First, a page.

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I occasionally work with large 3D arrays and found that with calculations that take a long time, Mathematica completely fills my available RAM (6056 MB minus other active operations [mostly svchost]), and so completely bogs down my pc that it takes minutes to even [alt][dot] abort evaluation, or do anything at all in a different program. At one point I was working with an active 4 GB 2.0 USB plugged in with readyboost, and it prevented my computer from freezing.

So my question, can I prevent Mathematica from freezing without the readyboost, and might upgrading to 8 GB RAM also solve the issue?

To be clear, it doesn't run out of memory, it just takes up all working memory for the duration of the computations. I'm not sure if readyboost also increases performance, I know people usually disregard it for any but the lowest performing computers, but it's a lifesaver here.

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Unless you tell us what you were doing in Mathematica, there is no way to suggest a solution. There is no magic pill. However, from your description, it sounds like the issue is due to unpacking. Read: Are there guidelines for avoiding the unpacking of a packed array? – R. M. Dec 31 '13 at 1:49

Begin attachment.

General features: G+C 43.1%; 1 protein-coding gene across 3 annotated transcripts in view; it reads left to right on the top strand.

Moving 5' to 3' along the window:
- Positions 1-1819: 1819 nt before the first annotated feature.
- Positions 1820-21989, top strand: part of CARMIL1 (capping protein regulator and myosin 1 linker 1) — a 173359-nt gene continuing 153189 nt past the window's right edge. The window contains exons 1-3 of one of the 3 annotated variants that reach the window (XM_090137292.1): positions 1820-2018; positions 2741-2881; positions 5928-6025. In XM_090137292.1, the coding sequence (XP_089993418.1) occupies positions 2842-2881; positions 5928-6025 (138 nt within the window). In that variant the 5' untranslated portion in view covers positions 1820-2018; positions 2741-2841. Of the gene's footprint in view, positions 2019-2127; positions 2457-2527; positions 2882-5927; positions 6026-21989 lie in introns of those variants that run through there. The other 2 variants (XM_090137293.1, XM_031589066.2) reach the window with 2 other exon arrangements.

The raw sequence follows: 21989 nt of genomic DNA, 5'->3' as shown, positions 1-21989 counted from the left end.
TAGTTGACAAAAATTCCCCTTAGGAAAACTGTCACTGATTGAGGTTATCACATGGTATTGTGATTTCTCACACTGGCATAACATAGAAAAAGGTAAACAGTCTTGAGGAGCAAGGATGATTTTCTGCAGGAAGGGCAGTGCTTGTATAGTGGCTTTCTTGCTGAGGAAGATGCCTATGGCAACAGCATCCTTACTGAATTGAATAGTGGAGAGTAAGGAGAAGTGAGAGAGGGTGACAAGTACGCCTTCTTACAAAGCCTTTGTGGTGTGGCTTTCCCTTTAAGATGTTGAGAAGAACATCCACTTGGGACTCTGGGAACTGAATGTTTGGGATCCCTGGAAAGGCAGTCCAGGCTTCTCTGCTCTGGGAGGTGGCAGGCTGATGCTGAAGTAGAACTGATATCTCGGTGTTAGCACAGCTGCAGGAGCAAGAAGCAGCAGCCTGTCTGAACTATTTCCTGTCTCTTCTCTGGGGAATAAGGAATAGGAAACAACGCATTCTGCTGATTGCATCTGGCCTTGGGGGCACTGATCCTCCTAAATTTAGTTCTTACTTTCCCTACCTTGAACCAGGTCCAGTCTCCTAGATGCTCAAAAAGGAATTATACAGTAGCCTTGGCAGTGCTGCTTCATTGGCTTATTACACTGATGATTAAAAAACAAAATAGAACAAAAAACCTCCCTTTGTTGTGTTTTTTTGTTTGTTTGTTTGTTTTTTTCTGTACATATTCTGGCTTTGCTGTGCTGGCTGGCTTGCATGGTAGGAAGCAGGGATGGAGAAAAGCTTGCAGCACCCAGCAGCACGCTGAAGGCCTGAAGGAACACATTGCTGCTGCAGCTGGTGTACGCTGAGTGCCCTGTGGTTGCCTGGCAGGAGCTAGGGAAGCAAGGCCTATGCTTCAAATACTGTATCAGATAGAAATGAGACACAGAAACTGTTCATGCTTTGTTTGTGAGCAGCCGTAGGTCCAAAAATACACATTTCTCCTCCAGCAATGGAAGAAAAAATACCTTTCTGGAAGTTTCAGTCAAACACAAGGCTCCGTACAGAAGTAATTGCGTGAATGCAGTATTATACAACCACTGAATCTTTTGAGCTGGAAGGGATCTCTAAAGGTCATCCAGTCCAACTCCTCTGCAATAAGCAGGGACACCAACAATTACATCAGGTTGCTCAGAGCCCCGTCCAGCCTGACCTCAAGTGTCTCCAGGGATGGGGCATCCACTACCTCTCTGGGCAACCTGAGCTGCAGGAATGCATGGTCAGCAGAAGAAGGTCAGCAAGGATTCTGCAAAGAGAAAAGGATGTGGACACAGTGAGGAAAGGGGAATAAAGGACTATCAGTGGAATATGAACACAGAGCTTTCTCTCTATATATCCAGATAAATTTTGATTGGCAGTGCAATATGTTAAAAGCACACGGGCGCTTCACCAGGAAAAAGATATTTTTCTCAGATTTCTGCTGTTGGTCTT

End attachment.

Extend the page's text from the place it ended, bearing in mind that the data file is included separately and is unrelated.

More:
It depends, one thing is where I use 4D arrays with the first three dimensions representing space. Subsequent calculations fill the 4th dimension as time. Like say start out with a gas density and over time it fills the room in a specific pattern. In this case every cell carries a value for the density. – Feyre Dec 31 '13 at 2:12
Your machine is probably swapping, and ReadyBoost reduces the issue by putting most used files on Flash which doesn't suffer from physical disks' rotation and seek delays swapping causes when memory subsystem is "trashing." Problem should go away by having enough RAM to fit the working set completely in RAM. Also, using SSD drives in general could lessen the issue. – kirma Dec 31 '13 at 5:18
6GB does not seem like a lot of memory these days (what system are you on?). Apart from @rm-rf´s advice, one simple thing to try is to set HistoryLength=0 and see if that helps (usually it does not). – Yves Klett Dec 31 '13 at 7:20
Also consider using sparse arrays and/or MemoryConstrained, if these are adaptable to the specific problems you work on. – Daniel Lichtblau Dec 31 '13 at 19:07

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